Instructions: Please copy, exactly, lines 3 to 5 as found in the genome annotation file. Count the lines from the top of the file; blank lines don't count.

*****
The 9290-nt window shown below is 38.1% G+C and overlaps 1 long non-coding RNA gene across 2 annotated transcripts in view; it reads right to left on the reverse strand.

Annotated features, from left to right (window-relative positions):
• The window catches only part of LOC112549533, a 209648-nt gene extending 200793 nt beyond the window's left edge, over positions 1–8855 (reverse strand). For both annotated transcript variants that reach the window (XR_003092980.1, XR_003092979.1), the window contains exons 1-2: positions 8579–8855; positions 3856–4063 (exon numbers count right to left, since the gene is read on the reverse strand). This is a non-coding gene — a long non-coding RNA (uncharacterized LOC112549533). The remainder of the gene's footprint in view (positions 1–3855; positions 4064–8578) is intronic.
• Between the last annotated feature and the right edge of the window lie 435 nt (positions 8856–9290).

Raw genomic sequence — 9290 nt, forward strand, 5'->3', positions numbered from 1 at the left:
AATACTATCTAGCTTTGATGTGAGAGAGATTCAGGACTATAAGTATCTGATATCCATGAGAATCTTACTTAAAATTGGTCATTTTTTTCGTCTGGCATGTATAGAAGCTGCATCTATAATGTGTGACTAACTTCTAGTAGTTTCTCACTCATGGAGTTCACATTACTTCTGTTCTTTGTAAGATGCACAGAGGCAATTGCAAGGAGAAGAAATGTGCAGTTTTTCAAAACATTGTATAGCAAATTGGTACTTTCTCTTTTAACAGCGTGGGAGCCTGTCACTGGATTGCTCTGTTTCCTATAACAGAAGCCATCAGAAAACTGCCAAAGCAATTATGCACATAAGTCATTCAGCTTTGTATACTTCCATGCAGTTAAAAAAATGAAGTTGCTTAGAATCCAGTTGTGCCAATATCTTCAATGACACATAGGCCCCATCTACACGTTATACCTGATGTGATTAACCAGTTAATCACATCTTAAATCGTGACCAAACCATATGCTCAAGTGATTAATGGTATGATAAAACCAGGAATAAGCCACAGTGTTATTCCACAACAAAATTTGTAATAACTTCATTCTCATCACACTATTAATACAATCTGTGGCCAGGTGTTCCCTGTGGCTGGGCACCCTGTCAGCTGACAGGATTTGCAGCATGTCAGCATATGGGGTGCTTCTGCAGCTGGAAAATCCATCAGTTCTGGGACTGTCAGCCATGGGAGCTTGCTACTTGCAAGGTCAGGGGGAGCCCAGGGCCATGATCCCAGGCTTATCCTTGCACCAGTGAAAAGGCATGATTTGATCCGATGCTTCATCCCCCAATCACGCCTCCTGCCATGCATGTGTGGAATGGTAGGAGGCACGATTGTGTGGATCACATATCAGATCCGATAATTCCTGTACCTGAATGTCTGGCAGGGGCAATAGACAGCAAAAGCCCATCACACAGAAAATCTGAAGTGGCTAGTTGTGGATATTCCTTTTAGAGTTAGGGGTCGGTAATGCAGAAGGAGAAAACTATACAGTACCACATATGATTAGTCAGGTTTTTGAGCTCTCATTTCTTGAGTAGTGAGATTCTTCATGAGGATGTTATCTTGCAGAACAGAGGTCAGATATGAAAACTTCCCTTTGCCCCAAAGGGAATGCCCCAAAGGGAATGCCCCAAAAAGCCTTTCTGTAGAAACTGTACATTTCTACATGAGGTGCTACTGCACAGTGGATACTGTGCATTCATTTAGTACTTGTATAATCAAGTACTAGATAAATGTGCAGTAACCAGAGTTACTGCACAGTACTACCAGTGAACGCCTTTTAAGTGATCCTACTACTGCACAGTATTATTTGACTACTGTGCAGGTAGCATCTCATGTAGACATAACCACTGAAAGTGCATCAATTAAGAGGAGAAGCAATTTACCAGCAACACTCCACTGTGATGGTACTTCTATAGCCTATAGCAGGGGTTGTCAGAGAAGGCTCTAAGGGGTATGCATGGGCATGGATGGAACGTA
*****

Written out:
• The window catches only part of LOC112549533, a 209648-nt gene extending 200793 nt beyond the window's left edge, over positions 1–8855 (reverse strand). For both annotated transcript variants that reach the window (XR_003092980.1, XR_003092979.1), the window contains exons 1-2: positions 8579–8855; positions 3856–4063 (exon numbers count right to left, since the gene is read on the reverse strand). This is a non-coding gene — a long non-coding RNA (uncharacterized LOC112549533). The remainder of the gene's footprint in view (positions 1–3855; positions 4064–8578) is intronic.
• Between the last annotated feature and the right edge of the window lie 435 nt (positions 8856–9290).

Raw genomic sequence — 9290 nt, forward strand, 5'->3', positions numbered from 1 at the left: